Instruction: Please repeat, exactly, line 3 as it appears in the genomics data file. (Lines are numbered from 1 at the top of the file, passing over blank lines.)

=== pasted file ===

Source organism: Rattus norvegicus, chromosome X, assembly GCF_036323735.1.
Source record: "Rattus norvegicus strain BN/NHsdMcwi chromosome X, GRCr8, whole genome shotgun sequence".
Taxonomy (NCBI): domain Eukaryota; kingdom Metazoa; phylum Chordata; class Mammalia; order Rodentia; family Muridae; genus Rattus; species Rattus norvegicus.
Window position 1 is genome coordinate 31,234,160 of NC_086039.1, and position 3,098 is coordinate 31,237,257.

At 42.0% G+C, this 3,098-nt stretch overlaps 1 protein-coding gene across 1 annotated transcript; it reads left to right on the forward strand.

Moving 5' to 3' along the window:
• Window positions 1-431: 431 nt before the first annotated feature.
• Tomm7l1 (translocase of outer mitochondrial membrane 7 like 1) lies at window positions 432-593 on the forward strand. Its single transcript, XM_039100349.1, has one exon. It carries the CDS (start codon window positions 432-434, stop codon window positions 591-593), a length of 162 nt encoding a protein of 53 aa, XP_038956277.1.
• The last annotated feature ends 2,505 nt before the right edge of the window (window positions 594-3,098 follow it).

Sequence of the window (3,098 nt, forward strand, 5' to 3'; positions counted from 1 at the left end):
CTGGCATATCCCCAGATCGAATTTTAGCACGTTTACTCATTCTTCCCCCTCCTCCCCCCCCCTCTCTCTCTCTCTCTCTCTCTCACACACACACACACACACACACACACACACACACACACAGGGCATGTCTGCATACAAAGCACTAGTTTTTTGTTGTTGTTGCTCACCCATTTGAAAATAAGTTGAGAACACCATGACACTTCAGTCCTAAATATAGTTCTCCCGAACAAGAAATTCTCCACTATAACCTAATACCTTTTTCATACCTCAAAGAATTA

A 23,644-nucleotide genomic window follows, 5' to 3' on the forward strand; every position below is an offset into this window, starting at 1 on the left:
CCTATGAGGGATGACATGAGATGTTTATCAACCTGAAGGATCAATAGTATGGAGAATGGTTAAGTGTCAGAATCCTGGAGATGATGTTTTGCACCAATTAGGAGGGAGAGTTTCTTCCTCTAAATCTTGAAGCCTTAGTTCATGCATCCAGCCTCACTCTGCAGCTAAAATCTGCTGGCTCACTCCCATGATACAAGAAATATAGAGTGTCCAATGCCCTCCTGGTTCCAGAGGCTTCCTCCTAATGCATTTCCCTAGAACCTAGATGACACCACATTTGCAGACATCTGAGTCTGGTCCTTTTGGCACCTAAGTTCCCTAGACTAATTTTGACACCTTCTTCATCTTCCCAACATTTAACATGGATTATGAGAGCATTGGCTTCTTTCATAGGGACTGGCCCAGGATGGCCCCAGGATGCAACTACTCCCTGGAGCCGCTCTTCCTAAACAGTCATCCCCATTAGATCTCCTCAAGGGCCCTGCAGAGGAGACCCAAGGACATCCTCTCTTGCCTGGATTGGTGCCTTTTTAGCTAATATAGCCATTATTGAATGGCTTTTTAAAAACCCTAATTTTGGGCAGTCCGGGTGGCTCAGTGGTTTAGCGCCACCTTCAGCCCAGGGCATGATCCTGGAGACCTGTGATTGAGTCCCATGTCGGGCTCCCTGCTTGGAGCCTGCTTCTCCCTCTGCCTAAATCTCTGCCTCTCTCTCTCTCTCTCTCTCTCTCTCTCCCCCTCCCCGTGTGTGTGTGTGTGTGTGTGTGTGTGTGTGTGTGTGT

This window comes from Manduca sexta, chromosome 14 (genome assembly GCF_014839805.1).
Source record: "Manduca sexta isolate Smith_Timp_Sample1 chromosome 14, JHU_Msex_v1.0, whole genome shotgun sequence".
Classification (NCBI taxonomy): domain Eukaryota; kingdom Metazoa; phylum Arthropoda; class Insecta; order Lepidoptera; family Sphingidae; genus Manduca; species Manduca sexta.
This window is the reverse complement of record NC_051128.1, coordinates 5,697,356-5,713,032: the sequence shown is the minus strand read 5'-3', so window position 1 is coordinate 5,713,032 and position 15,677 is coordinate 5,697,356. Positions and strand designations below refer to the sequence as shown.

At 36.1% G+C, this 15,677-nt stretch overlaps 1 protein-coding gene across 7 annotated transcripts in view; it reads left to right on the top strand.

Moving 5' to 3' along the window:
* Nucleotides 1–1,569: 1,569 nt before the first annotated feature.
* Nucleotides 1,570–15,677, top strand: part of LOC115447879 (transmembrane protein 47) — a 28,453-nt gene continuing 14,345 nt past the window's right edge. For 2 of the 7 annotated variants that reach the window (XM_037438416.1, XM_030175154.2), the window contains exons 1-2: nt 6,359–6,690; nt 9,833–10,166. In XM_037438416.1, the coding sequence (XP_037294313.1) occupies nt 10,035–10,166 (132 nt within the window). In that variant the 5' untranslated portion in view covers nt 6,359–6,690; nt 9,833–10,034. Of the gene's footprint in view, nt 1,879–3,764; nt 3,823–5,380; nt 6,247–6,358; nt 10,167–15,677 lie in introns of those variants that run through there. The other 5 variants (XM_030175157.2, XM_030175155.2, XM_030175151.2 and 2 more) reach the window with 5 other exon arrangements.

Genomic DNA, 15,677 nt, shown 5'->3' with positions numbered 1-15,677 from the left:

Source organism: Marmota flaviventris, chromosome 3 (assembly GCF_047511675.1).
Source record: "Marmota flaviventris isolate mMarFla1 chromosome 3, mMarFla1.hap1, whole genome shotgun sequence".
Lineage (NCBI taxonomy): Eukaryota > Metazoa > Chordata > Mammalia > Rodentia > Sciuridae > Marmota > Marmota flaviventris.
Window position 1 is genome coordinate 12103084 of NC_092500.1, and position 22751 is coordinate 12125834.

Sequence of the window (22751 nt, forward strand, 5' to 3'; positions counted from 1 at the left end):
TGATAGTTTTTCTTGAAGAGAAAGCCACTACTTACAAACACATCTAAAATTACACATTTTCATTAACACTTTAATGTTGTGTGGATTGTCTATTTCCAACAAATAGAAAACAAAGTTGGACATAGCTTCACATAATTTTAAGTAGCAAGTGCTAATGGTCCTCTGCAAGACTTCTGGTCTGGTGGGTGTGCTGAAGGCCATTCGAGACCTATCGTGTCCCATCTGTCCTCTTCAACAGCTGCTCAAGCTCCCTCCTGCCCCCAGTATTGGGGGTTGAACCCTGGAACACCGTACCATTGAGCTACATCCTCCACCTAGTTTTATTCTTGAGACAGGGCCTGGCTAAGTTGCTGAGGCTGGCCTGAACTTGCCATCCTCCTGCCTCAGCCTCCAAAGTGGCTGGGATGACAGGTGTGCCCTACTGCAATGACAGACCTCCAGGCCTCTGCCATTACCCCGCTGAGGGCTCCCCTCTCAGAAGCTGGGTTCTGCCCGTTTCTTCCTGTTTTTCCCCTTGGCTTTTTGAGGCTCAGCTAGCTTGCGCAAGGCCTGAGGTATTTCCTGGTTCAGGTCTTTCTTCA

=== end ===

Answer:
Taxonomy (NCBI): domain Eukaryota; kingdom Metazoa; phylum Chordata; class Mammalia; order Rodentia; family Muridae; genus Rattus; species Rattus norvegicus.